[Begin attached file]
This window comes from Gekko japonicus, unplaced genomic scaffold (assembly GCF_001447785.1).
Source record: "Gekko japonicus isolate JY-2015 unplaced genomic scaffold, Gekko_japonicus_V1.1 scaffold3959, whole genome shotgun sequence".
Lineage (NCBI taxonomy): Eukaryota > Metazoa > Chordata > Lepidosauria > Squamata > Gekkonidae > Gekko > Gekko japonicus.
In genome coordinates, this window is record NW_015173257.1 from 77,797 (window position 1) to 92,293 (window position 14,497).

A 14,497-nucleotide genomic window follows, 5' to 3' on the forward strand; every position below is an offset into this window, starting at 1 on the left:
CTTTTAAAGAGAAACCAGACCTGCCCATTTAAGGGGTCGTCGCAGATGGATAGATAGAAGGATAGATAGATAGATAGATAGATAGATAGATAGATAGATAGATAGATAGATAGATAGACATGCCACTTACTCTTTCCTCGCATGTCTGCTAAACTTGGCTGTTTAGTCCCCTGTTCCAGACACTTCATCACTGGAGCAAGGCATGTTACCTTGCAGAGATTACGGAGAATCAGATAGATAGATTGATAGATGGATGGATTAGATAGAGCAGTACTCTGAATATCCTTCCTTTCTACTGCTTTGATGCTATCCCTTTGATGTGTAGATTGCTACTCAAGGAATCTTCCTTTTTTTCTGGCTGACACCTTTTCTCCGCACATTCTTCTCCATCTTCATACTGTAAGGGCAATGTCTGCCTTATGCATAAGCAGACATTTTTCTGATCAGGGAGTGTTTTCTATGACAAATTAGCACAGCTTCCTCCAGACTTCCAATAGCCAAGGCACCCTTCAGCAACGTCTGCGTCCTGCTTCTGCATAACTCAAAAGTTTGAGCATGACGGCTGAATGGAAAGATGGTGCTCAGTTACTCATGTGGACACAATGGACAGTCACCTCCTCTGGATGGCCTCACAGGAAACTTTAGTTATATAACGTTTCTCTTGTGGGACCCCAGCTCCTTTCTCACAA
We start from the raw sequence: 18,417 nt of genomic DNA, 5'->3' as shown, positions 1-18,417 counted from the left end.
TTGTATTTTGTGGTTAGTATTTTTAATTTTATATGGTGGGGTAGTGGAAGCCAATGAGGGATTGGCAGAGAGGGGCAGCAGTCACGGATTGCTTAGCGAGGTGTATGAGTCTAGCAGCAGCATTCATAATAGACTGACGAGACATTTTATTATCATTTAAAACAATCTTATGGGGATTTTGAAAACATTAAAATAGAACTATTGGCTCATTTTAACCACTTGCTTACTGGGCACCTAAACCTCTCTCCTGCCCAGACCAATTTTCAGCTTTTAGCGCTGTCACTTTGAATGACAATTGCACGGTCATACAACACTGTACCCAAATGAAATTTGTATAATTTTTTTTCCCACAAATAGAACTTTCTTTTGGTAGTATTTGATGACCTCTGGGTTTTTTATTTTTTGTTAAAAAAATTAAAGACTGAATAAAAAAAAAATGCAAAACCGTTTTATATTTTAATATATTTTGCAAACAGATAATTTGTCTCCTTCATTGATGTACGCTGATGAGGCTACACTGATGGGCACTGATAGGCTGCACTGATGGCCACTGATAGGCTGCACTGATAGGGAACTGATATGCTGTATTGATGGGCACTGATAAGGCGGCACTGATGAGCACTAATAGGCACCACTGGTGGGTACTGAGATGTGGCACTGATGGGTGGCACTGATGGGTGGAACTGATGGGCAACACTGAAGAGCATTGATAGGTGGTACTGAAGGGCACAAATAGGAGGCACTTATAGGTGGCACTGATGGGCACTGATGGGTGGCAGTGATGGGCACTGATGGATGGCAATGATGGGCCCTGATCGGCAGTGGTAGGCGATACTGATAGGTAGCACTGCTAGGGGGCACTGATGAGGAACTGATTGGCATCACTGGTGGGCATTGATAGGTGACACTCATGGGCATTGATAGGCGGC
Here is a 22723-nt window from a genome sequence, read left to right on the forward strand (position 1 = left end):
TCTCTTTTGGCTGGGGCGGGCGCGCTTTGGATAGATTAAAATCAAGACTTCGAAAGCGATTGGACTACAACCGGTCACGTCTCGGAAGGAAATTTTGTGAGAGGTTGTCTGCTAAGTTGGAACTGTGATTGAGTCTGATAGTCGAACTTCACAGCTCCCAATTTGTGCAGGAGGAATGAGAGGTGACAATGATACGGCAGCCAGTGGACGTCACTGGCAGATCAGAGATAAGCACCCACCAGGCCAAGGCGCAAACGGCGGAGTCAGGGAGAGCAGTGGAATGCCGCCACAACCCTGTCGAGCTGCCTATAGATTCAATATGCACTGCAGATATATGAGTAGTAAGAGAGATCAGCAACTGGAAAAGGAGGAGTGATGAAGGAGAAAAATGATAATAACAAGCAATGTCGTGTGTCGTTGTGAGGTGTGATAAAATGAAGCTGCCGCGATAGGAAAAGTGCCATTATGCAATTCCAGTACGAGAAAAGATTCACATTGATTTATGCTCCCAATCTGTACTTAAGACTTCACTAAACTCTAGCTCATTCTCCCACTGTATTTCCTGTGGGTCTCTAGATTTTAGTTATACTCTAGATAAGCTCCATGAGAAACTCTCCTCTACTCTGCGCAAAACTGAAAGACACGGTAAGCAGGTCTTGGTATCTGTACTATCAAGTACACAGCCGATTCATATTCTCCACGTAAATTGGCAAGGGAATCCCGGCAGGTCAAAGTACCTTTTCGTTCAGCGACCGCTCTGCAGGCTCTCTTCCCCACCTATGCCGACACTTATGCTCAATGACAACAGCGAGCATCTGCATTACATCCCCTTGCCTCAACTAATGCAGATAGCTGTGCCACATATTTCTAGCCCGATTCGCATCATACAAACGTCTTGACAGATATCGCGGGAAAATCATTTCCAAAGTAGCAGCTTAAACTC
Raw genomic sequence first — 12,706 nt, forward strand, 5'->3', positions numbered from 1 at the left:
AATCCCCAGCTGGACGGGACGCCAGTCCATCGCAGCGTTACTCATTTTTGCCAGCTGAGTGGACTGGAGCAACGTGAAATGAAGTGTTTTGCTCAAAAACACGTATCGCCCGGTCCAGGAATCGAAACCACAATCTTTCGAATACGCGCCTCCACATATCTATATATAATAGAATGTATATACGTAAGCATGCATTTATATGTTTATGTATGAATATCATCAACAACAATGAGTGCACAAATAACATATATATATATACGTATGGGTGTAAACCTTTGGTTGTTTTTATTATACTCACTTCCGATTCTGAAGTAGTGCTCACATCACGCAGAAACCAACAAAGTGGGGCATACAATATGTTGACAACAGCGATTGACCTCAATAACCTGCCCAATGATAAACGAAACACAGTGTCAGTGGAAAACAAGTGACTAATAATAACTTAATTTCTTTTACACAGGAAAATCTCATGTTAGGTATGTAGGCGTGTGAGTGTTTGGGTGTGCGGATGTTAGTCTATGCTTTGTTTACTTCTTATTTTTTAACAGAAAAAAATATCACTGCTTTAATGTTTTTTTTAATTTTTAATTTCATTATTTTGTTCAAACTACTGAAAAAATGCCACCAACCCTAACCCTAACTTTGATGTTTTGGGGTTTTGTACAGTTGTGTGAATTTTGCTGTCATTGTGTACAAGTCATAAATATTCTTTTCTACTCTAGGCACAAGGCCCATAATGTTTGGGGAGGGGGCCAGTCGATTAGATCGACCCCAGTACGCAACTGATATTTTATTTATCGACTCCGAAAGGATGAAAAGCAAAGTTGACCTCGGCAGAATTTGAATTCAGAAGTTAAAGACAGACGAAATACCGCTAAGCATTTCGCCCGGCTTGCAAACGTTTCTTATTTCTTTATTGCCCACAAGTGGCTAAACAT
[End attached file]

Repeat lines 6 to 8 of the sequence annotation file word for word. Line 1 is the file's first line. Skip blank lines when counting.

CTTTTAAAGAGAAACCAGACCTGCCCATTTAAGGGGTCGTCGCAGATGGATAGATAGAAGGATAGATAGATAGATAGATAGATAGATAGATAGATAGATAGATAGATAGATAGATAGACATGCCACTTACTCTTTCCTCGCATGTCTGCTAAACTTGGCTGTTTAGTCCCCTGTTCCAGACACTTCATCACTGGAGCAAGGCATGTTACCTTGCAGAGATTACGGAGAATCAGATAGATAGATTGATAGATGGATGGATTAGATAGAGCAGTACTCTGAATATCCTTCCTTTCTACTGCTTTGATGCTATCCCTTTGATGTGTAGATTGCTACTCAAGGAATCTTCCTTTTTTTCTGGCTGACACCTTTTCTCCGCACATTCTTCTCCATCTTCATACTGTAAGGGCAATGTCTGCCTTATGCATAAGCAGACATTTTTCTGATCAGGGAGTGTTTTCTATGACAAATTAGCACAGCTTCCTCCAGACTTCCAATAGCCAAGGCACCCTTCAGCAACGTCTGCGTCCTGCTTCTGCATAACTCAAAAGTTTGAGCATGACGGCTGAATGGAAAGATGGTGCTCAGTTACTCATGTGGACACAATGGACAGTCACCTCCTCTGGATGGCCTCACAGGAAACTTTAGTTATATAACGTTTCTCTTGTGGGACCCCAGCTCCTTTCTCACAA
We start from the raw sequence: 18,417 nt of genomic DNA, 5'->3' as shown, positions 1-18,417 counted from the left end.
TTGTATTTTGTGGTTAGTATTTTTAATTTTATATGGTGGGGTAGTGGAAGCCAATGAGGGATTGGCAGAGAGGGGCAGCAGTCACGGATTGCTTAGCGAGGTGTATGAGTCTAGCAGCAGCATTCATAATAGACTGACGAGACATTTTATTATCATTTAAAACAATCTTATGGGGATTTTGAAAACATTAAAATAGAACTATTGGCTCATTTTAACCACTTGCTTACTGGGCACCTAAACCTCTCTCCTGCCCAGACCAATTTTCAGCTTTTAGCGCTGTCACTTTGAATGACAATTGCACGGTCATACAACACTGTACCCAAATGAAATTTGTATAATTTTTTTTCCCACAAATAGAACTTTCTTTTGGTAGTATTTGATGACCTCTGGGTTTTTTATTTTTTGTTAAAAAAATTAAAGACTGAATAAAAAAAAAATGCAAAACCGTTTTATATTTTAATATATTTTGCAAACAGATAATTTGTCTCCTTCATTGATGTACGCTGATGAGGCTACACTGATGGGCACTGATAGGCTGCACTGATGGCCACTGATAGGCTGCACTGATAGGGAACTGATATGCTGTATTGATGGGCACTGATAAGGCGGCACTGATGAGCACTAATAGGCACCACTGGTGGGTACTGAGATGTGGCACTGATGGGTGGCACTGATGGGTGGAACTGATGGGCAACACTGAAGAGCATTGATAGGTGGTACTGAAGGGCACAAATAGGAGGCACTTATAGGTGGCACTGATGGGCACTGATGGGTGGCAGTGATGGGCACTGATGGATGGCAATGATGGGCCCTGATCGGCAGTGGTAGGCGATACTGATAGGTAGCACTGCTAGGGGGCACTGATGAGGAACTGATTGGCATCACTGGTGGGCATTGATAGGTGACACTCATGGGCATTGATAGGCGGC